Turmeric is a yellow spice commonly used in Indian cooking. The study pointed out that turmeric has an antioxidant called curcumin that appears to have a quelling effect on the activity of human papillomavirus (HPV).
"Turmeric has established antiviral and anti-cancer properties," said corresponding author Alok Mishra of the Emory University, Atlanta, US. "And according to our new findings, we could say that it is good for oral health too," Mishra noted.
HPV is a virus that promotes the development of cervical and oral cancer. There is no cure, but the new findings suggest that curcumin may offer a means of future control.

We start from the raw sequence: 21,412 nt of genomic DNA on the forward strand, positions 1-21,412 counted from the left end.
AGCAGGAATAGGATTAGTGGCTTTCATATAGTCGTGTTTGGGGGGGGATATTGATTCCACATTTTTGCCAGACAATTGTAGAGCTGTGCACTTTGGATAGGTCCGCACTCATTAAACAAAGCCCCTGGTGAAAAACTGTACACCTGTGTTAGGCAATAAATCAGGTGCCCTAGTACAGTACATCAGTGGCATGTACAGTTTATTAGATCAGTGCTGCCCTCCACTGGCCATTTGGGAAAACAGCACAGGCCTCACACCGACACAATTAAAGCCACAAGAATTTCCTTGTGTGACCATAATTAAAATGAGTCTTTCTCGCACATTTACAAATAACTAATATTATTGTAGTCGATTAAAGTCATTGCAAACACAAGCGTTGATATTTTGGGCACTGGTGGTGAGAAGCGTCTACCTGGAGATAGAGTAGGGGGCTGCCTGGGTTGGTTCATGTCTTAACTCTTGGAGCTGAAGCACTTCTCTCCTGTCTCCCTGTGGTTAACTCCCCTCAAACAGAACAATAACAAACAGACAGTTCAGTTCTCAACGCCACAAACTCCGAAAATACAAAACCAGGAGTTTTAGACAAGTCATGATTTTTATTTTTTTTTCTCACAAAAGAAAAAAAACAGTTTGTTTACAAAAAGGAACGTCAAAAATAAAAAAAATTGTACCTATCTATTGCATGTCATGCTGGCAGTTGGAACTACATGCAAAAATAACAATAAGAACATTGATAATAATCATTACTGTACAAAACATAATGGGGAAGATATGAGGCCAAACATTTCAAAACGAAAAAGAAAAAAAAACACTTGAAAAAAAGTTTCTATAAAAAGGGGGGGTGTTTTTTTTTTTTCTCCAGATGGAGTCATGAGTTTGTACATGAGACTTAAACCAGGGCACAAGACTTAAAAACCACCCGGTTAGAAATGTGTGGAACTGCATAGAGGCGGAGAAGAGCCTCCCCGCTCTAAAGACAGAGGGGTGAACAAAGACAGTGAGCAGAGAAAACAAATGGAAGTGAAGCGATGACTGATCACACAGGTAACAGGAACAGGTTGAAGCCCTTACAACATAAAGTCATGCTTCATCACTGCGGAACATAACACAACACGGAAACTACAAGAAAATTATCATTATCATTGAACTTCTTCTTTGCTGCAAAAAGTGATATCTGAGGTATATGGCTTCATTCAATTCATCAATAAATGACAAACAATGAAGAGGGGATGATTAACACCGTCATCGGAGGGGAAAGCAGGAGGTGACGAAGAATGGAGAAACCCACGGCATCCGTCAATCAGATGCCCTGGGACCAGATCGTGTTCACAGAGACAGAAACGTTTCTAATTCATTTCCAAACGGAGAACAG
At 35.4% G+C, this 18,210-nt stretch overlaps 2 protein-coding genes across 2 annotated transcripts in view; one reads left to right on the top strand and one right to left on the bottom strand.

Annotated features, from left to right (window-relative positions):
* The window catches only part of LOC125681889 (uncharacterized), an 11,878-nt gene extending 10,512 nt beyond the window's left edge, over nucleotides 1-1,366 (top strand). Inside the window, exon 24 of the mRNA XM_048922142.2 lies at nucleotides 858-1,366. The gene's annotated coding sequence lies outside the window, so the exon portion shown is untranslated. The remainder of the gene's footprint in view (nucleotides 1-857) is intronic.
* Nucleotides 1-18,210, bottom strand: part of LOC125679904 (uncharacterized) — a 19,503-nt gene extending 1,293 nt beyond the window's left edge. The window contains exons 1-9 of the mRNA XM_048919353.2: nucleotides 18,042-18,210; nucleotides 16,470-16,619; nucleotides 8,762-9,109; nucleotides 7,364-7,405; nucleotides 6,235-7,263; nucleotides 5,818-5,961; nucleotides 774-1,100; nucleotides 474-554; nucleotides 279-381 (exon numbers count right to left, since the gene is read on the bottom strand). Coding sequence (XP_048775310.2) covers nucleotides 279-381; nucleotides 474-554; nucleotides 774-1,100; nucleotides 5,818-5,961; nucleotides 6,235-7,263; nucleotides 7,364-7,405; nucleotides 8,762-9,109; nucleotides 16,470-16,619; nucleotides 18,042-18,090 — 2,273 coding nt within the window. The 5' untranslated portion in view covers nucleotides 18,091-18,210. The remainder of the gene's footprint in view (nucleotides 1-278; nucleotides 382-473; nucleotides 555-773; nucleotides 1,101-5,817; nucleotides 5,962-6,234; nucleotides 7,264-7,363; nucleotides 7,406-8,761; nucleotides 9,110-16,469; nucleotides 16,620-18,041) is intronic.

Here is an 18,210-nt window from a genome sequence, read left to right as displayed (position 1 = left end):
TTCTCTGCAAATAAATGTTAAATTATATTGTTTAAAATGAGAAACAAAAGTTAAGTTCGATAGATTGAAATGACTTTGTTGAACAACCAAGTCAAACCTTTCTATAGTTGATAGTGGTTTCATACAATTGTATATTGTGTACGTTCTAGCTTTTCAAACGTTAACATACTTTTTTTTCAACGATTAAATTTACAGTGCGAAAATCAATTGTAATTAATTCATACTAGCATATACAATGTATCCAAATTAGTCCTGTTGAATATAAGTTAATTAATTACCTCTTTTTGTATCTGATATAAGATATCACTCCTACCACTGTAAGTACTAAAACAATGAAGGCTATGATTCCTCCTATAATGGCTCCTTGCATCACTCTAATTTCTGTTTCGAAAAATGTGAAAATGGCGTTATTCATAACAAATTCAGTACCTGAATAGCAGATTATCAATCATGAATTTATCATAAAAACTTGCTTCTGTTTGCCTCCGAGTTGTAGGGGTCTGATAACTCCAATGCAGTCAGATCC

Mishra's research group first noted the effect of curcumin on HPV and cervical cancer cells in 2005. The antioxidant slowed the expression of HPV, suggesting that curcumin could control the extent of HPV infection.
"Since HPV-related oral cancer cases are on the rise, we tested the same hypothesis on oral cancer. They turned out to be some very interesting findings," Mishra explained.
The new research indicates that curcumin turns down the expression of HPV in infected oral cancer cells by down-regulating the levels of cellular transcription factors AP-1 and NF-kB.
The research was published in the journal ecancermedicalscience.